“Live Bait” isn’t a particularly exciting episode of The Walking Dead, but it’s a hell of a ballsy one. But no matter how well written, acted and directed these 42 minute are, I can’t help but not forgive nor forget about all the heinous crimes The Governor has committed in the past. It just seems that there is no turning back for this character; he’d grown from a monster, to an even greater monster, and while he might not look or act it here, he is still a monster. Is redemption even possible for his character? I don’t think so, but I don’t think it really matters. Characterization is all I am hoping for, not just for our heroes but our villains too – and there can be none more focused than this episode in which every minute is spent with him. Shades of The Governor still remain, though they emerge in small subtleties, and in grander moments. The chess sequence was a great touch, referring not only to him as King of Woodbury, but also referencing the pawns he’d sacrificed at the end of season three. And of course The Governor had no qualms with stabbing a walker in the head. The juxtaposition between him pounding the oxygen tank into the skull of Lily’s dad, to him shovelling dirt while burying his re-animated corpse, shows both his natural instinct to survive, and a new respect for a life taken away. Even more powerful, is the tragic scene in which The Governor discovers the walker stuck in a bathtub, and decides to put the former-amputee-war-vet out of his prolonged misery.   

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And yet, despite Morrissey’s strong performance, and Michael Uppendahl’s confident direction, “Live Bait” never fully won me over. At one point Lily jokingly tells The Governor while tending to his wounds, “Who would have ever thought the end of the world could be so boring?” One can’t help but think the writers injected this throwaway line as a meta-commentary on what they assume many viewers who normally expect big action set pieces, will complain about. However, my disappointment didn’t come with the lack of cranial ruptures, spewing-blood gouts, and ground-beef spillage; instead it comes with the decision to have a little girl be the catalyst for The Governor’s change, all the way to the casting someone who looks a lot like Penny. As I remarked on our podcast last week, Scott M. Gimple and his team are doing a much better job writing season four, but I can’t help but notice how they continue to recycle some of the same ideas and beats from previous seasons. We’ve already spent quite some time watching The Governor struggle with losing Penny, and not once but twice. And more recently we’ve seen Sophia resurrected in the form of Lilly. Season four hasn’t been especially subtle in the way it reinforces the parallels between dead little girls and those still alive.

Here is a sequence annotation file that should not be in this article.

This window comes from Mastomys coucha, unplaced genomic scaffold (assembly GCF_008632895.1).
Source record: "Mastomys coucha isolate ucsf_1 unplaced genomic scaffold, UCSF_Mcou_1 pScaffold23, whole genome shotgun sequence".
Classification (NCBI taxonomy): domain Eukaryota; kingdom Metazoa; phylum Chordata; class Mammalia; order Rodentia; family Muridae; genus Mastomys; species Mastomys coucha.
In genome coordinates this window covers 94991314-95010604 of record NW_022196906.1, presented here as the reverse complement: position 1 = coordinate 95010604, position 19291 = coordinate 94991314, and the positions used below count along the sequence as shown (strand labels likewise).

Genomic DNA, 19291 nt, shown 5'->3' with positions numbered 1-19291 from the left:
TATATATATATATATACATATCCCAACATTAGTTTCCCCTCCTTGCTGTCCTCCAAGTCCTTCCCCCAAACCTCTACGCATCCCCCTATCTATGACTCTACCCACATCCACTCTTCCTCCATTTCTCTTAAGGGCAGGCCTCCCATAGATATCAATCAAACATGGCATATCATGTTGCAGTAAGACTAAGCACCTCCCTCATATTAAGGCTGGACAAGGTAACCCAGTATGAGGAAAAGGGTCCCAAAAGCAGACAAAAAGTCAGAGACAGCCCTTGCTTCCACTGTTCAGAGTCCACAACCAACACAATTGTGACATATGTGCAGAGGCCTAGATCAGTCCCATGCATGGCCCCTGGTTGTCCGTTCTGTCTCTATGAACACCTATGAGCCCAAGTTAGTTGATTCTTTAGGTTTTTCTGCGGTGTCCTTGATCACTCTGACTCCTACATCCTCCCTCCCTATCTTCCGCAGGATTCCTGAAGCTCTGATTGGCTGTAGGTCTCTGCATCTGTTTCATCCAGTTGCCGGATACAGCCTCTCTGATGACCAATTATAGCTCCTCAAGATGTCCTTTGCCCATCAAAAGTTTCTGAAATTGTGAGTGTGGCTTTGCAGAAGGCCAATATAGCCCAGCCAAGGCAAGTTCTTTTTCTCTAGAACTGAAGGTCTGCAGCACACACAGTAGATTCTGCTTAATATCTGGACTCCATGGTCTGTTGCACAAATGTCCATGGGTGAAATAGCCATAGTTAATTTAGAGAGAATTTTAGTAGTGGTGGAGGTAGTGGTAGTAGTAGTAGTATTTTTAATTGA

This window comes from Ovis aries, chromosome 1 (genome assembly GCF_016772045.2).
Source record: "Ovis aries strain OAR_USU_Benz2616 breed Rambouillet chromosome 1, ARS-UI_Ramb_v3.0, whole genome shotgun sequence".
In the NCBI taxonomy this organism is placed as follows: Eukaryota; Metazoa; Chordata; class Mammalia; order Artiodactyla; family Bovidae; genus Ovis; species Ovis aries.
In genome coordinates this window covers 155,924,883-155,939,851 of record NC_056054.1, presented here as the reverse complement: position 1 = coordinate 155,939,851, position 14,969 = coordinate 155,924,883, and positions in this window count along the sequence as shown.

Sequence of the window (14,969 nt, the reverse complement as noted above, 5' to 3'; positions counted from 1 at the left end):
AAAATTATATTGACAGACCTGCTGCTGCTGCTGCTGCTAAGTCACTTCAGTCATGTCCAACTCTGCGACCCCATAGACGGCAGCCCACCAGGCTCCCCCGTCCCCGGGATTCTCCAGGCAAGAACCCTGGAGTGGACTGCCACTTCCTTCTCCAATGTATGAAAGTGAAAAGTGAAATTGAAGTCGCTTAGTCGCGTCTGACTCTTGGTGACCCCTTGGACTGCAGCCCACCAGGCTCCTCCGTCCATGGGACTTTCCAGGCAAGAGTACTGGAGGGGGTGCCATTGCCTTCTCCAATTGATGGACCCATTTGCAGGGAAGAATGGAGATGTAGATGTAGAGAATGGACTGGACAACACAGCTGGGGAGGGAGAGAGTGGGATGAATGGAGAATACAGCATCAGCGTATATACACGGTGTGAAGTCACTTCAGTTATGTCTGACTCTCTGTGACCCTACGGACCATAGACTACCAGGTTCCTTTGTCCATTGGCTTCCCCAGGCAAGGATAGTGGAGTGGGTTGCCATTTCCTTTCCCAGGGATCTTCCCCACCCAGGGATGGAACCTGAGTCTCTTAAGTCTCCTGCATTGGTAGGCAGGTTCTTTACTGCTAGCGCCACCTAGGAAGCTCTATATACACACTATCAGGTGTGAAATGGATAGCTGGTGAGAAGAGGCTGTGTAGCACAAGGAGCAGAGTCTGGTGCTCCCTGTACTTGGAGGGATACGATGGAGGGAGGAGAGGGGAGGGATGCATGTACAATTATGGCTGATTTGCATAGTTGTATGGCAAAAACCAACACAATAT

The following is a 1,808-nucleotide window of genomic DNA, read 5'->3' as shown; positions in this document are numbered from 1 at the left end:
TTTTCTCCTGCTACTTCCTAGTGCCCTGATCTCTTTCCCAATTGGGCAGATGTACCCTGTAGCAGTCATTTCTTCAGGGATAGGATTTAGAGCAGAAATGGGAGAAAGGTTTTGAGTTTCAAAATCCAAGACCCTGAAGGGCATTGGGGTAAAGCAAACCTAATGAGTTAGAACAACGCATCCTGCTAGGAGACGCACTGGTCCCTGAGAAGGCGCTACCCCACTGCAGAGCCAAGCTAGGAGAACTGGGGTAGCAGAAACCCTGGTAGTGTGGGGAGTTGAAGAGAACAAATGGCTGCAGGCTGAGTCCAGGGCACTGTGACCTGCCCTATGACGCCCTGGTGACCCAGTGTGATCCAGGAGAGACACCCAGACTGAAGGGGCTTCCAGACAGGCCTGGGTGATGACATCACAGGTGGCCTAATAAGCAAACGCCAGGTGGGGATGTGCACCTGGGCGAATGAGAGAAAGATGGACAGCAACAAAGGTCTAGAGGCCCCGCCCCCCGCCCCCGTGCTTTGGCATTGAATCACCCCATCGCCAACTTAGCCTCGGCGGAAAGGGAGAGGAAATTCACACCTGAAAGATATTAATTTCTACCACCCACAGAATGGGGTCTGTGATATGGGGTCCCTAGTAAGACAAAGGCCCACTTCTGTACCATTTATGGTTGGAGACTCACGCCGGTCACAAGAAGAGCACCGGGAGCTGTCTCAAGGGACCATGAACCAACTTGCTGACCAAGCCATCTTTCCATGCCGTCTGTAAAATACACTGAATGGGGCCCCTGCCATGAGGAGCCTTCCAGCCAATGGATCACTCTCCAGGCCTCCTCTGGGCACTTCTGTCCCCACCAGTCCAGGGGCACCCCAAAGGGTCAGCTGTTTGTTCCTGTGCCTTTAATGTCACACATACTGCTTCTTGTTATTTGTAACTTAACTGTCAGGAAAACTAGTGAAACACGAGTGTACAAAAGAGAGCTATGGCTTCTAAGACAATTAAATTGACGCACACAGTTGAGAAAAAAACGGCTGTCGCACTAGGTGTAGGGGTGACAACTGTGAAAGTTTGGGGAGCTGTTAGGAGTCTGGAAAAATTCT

In the final scene, Megan and the Governor become live bait when they fall into the ditch. However, Megan, is the real bait, as she slowly brings The Governor back to life in their short but sweet time spent together. Megan inspires in him a big change; The Governor is offered a second chance, and while his rebirth is a bit of a stretch, Morrissey’s performance allows us to believe in it, at least for the moment.

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– Ricky D

Other thoughts:

The fact that the sisters have survived this long without figuring out that you have to destroy a zombie by attacking the brain is remarkable. At least now the Governor is there to educated them about what is happening in the world around them.

Megan: “Cross my heart and hope to die”

I believe Tara is the first openly gay character we’ve had on the show.

The Governor (still lying, or at least in denial): “I’m never gonna let anything happen to you.”

Don’t forget to listen to our Walking Dead podcast. New episodes drop every Monday night, with a different special guest each week.